( 348) attitude was, of course, quite consistent with Spencer's interest in biological evolution theory. When we turn to Ward's Dynamic Sociology we find that he has seemingly followed Comte rather than Spencer and, while he insists so strongly that psychic and social phenomena are generated out of physical phenomena that he was often rated as a materialist, still there does not appear in his writings that setting of environmental factors over against psychic factors as if the two were logically co-ordinate, which is implied by Spencer's outline of the factors of social phenomena. Rather, Ward attempts an interpretation of social process in purely monistic terms; he derives the psychic factors from the physical factors, but thinks of the psychic and social factors as operative on a plane of their own, once they have appeared in the course of the general cosmic process of evolution. When one keeps in mind the scope and detail of Ward's writings, it does not need to be emphasized that his analysis of the topic of geographic and material factors is more elaborate than the foregoing few sentences can show. Thus, he has a chapter in Dynamic Sociology with the heading, "Reciprocal Relations of Man and the Environment," but the fact remains, as our last section has shown, that Ward has not included geographic or physical factors in his outline of "social forces."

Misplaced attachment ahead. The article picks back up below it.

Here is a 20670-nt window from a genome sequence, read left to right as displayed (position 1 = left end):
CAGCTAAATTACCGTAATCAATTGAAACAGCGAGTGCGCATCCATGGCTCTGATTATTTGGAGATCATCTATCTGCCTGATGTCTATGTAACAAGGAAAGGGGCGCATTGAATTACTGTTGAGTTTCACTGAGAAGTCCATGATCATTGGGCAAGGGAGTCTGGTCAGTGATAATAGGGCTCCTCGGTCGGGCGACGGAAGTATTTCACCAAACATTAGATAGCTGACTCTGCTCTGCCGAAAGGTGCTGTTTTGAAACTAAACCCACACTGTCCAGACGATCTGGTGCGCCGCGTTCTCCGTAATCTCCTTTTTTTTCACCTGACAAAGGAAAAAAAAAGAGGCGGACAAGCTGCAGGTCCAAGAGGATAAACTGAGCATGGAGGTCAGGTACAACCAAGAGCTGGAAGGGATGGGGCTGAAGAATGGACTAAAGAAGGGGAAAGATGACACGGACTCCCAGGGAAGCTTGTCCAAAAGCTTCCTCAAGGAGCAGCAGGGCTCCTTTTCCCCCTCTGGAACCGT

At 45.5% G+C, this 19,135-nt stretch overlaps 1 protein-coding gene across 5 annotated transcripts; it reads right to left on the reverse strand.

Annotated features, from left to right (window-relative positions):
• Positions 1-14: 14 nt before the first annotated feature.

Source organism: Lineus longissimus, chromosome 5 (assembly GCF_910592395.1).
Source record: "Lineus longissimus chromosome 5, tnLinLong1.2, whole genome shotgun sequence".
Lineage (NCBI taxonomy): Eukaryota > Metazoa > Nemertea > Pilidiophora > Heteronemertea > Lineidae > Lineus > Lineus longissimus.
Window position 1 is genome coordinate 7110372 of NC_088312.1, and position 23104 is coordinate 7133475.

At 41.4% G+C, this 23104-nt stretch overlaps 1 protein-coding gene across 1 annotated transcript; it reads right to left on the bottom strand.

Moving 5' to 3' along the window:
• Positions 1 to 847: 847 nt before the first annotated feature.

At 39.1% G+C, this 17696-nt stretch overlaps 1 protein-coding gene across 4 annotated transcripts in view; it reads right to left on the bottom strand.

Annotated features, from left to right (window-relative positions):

Since the publication of Ward's Dynamic Sociology, most other writers in this country have followed, on the whole, his lead in the treatment of the question of physical forces, rather than that of Spencer; however, exceptions may be mentioned. An early paper by Professor Thomas seems to embody, in form at least, the attitude of Spencer:

For working purposes we take the individual as "the simplest part of nature," or rather as the unit on which the sum of all the parts of nature act, and which are acted upon in turn by him, and it will be convenient to set over against him the variables which condition this acting. The order in which these variables ace considered is not all-important, since they coexist in varying proportions at every stage. A convenient working schedule is the following:

1. Habitat. Food conditions. Anthropogeography (conditioning temperament and aptitude).

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2. Somatic anthropology: laws of growth and variation; effects of crossing and interbreeding heredity, atavism, etc,

3. Reproductive life; love and marriage; the psychology of sex; sex as a social stimulus.

4. Technology: the useful arts; science.

    5. Aesthetic.

6. Animism (religion, myth, superstition).

7. jurisprudence, politics (formal control).[1]